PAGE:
An airship floats past the Gay Head Cliffs in the late 1920s or early 1930s, to the delight of chilly onlookers.
Dan Grossman of Airships.net identifies this vessel as the U.S. Navy’s ZR-3, the U.S.S. Los Angeles. Built in Germany by the Zeppelin Co., the ZR-3 was delivered to the U.S. Navy in 1924 in what was to be the world’s last nonstop transatlantic flight until Lindbergh’s famous solo flight in 1927. It was over 650 feet long, with a crew of 43, and built with all the accommodations of a long-distance commercial airliner, including sleeping compartments and a first-class galley. For the next eight years, this helium-filled airship flew hundreds of goodwill, publicity, and training flights around the United States and as far south as the Panama Canal. Its final flight was in 1932.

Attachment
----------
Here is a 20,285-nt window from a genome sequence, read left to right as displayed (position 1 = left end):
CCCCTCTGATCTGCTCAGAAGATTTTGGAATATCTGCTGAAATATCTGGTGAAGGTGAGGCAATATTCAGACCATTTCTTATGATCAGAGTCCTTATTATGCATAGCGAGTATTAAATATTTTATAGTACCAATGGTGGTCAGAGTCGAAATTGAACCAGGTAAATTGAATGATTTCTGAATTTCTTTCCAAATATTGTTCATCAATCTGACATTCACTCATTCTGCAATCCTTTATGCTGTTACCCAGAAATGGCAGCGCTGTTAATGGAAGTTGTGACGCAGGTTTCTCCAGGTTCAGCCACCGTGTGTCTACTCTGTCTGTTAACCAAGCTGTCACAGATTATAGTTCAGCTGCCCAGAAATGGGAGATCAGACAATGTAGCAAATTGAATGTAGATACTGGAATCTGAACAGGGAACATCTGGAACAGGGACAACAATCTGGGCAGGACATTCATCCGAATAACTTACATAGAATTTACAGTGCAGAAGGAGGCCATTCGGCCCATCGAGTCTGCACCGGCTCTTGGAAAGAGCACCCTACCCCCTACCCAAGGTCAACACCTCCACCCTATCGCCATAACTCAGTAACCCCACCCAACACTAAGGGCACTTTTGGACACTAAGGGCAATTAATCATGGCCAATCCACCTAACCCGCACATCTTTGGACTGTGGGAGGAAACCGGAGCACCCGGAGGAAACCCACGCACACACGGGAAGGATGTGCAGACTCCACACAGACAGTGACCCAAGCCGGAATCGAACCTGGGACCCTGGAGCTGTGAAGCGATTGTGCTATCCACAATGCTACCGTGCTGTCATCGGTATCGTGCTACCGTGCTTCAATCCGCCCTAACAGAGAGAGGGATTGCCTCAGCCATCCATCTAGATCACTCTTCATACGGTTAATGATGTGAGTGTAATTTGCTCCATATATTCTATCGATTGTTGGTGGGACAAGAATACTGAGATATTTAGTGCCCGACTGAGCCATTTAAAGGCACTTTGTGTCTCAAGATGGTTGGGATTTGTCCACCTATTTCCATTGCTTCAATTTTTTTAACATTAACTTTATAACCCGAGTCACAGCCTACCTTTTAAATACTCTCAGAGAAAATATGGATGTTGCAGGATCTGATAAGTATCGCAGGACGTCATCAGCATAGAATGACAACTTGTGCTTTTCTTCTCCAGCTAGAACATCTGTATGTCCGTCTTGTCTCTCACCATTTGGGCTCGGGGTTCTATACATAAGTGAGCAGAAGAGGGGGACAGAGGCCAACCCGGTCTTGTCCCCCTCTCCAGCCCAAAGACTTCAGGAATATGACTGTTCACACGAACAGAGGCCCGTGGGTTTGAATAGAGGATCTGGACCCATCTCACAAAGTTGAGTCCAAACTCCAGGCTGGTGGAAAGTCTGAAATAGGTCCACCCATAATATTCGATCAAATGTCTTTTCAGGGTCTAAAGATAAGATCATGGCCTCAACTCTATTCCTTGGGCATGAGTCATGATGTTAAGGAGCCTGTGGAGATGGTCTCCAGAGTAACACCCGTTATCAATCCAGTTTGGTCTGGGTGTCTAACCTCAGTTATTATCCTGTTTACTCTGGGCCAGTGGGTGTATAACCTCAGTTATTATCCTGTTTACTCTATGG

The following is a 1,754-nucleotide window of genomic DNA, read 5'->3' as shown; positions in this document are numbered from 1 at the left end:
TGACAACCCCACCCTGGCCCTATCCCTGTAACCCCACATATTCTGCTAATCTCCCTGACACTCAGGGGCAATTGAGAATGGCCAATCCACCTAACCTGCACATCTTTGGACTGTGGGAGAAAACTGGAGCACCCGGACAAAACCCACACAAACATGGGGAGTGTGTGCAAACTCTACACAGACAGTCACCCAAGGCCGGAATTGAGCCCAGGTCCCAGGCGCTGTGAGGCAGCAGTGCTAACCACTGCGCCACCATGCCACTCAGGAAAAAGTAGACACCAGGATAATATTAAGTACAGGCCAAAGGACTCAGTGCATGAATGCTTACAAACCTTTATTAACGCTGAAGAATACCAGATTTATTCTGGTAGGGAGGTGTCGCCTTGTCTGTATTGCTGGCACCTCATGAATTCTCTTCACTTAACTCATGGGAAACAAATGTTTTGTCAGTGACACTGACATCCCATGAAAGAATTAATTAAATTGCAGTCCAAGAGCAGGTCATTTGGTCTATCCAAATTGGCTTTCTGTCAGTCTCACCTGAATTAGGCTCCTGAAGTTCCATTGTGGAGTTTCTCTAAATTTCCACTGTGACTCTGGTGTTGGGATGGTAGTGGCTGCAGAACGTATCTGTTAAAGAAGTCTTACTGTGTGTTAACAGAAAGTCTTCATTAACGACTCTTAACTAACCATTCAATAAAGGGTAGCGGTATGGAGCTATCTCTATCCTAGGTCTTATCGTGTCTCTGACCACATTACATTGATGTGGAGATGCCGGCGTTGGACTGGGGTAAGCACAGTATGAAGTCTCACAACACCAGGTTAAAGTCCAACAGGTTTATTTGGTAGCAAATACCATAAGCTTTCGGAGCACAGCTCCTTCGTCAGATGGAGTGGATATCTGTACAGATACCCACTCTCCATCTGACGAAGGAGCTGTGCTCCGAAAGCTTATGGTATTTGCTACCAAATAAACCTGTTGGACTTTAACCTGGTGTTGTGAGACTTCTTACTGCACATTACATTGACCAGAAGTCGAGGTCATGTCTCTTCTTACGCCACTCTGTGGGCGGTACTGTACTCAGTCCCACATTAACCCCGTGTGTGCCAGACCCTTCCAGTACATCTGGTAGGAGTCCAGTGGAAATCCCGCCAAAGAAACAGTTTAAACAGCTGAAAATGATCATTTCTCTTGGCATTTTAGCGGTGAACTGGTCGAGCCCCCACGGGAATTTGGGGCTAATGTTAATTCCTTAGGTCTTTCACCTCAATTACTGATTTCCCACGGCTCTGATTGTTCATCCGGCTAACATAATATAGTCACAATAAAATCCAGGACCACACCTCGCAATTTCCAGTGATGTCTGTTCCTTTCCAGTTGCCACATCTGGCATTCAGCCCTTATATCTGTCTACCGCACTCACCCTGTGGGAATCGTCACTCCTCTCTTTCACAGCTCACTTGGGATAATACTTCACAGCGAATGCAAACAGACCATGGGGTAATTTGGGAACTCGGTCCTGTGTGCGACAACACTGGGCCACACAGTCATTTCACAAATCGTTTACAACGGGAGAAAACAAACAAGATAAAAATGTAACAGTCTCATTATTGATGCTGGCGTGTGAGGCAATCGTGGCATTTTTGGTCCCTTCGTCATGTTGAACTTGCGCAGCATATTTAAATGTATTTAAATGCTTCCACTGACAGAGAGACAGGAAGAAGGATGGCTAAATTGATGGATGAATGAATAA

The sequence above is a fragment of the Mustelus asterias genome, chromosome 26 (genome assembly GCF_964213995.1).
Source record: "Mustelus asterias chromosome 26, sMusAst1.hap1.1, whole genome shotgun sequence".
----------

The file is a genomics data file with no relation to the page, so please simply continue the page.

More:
The Gay Head Life Saving Station is visible here at cliff’s edge directly below the passing airship.
Chris Baer teaches photography and graphic design at Martha’s Vineyard Regional High School. He’s been collecting vintage photographs for many years.